As of Oct. 22, India has adjusted coronavirus disease (COVID-19)-related entry requirements. It will allow persons of all nationalities to enter the country through air or seaports on any visa type other than tourism. Indian consulates will issue fresh non-tourist visas while existing non-tourist visas will also be considered valid. However, inbound international passenger flights remain limited to charter, repatriation, and approved flights under bilateral agreements.
Officials are relaxing domestic COVID-19 measures in areas outside containment zones from 0001 Oct. 15. Indoor gatherings may comprise up to 200 people, while outdoor gatherings may include any number with adherence to social distancing measures. Business exhibitions, cinema halls, theaters, parks, and other entertainment venues may open with 50 percent capacity. Most international flights remain suspended, except for limited repatriation and "air bubble" travel. From Oct. 1, all international arrivals may avail of on-arrival testing in entry airports with such facilities. Passengers must pre-book a test through the Air Suvidha portal and wait at the entry airport for seven hours after testing before boarding a connecting domestic flight or exiting the airport. Asymptomatic travelers with a negative test result are exempt from institutional quarantine but are subject to state-specific home quarantine rules.
Other nationwide measures continue until further notice. People must wear facemasks in public and practice social distancing. Officials are also advising vulnerable groups who are aged below 10 years or above 65 years and pregnant women and those with existing health conditions to avoid nonessential outdoor activity. The ongoing closure of educational institutions and entertainment venues and a ban on large gatherings continue while businesses are required to utilize telecommuting to the extent possible. Regional variations are almost certain to continue, with some states extending or reimposing business, transport, and movement controls in light of increasing cases.
Consecutive nationwide relaxations have allowed states to reopen public, sports, and religious sites, as well as industrial, retail, and business facilities with adequate health measures, outside containment zones since June 8. However, most states continue to restrict the reopening of large retail centers like shopping malls, sports facilities, dine-in restaurants, and grooming services. Nonessential businesses are mostly required to limit workforce and operating hours to the extent possible. All forms of private and public transport are permitted to resume outside containment zones, albeit with social distancing. Although interdistrict and interstate travel is permitted, some local authorities limit such travel to those with electronic passes approved for essential purposes. Interstate movement restrictions are most significant in northeastern states with special entry requirements due to tribal populations. Similar variations are likely between regions throughout October, depending on the local caseload. Limited domestic flights and metro train services have resumed, though availability is affected by low demand.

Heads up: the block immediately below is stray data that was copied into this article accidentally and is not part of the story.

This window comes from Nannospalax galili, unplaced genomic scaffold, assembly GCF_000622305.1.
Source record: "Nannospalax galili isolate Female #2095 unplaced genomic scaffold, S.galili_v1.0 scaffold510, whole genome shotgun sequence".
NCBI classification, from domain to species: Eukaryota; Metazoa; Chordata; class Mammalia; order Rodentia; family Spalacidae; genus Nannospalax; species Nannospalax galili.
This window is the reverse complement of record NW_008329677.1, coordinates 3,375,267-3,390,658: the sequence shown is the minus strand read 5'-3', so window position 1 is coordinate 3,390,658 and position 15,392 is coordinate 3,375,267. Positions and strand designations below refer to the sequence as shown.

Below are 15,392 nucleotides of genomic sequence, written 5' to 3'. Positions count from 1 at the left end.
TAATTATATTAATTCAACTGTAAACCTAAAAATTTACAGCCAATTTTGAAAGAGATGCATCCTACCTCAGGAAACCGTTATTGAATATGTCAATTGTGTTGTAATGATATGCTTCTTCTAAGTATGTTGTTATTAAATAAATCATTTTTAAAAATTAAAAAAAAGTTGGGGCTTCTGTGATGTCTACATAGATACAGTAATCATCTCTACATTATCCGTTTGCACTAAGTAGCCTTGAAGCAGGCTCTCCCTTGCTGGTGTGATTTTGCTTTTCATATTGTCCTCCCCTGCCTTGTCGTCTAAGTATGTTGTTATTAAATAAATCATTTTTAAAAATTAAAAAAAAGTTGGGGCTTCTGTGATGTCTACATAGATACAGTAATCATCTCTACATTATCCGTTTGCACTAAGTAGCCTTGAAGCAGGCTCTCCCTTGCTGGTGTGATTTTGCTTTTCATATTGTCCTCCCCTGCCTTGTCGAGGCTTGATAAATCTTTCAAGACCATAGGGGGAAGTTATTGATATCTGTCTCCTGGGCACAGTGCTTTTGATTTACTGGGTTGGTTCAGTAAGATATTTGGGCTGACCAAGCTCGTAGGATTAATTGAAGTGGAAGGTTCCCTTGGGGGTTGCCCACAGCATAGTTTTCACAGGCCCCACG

There is no relaxation in containment zones, which are areas within 1 km (0.6 miles) of a reported COVID-19 cluster with four or more cases; local administrations may extend the zone beyond 1 km based on risk factors. State administration and police will continue to enforce and facilitate control measures. Residents must stay indoors except for emergency purposes. Officials typically deliver essential supplies to homes; door-to-door health screening is likely. Business operations, private and public transport, and entry or exit are banned; workplaces and industries may operate with special permissions according to local rules. Emergency and utility services will remain operational. While banks and businesses selling essential goods like fuel, food, and medicines will also function, officials will almost certainly regulate price, supply, and opening hours. Panic-buying and associated localized shortages of essential goods may occur in some areas. Sporadic clashes are possible if groups attempt to enforce business closures or defy official orders. Police may forcibly disperse unruly crowds. Violators may face legal action. Multiple areas of major cities, such as Bangalore, Chennai, Delhi, Mumbai, Patna, and Pune, are containment zones and are likely to see slow normalization.
Interstate and international travelers must typically undergo quarantine for at least 14 days; symptomatic passengers are likely to do so at designated facilities, while asymptomatic persons may complete it at home or paid accommodation. Those planning a short stay of fewer than seven days are typically exempt from quarantine in most states; such travelers may need to apply for a travel pass beforehand. Testing is mandatory upon entry into multiple regions like Sikkim State, as well as Jammu and Kashmir Union Territory. State authorities are likely to modify guidelines at short notice according to the local situation. Most domestic and international travel requires registration on the national Aarogya Setu mobile application and state-specific online portals for contact tracing purposes.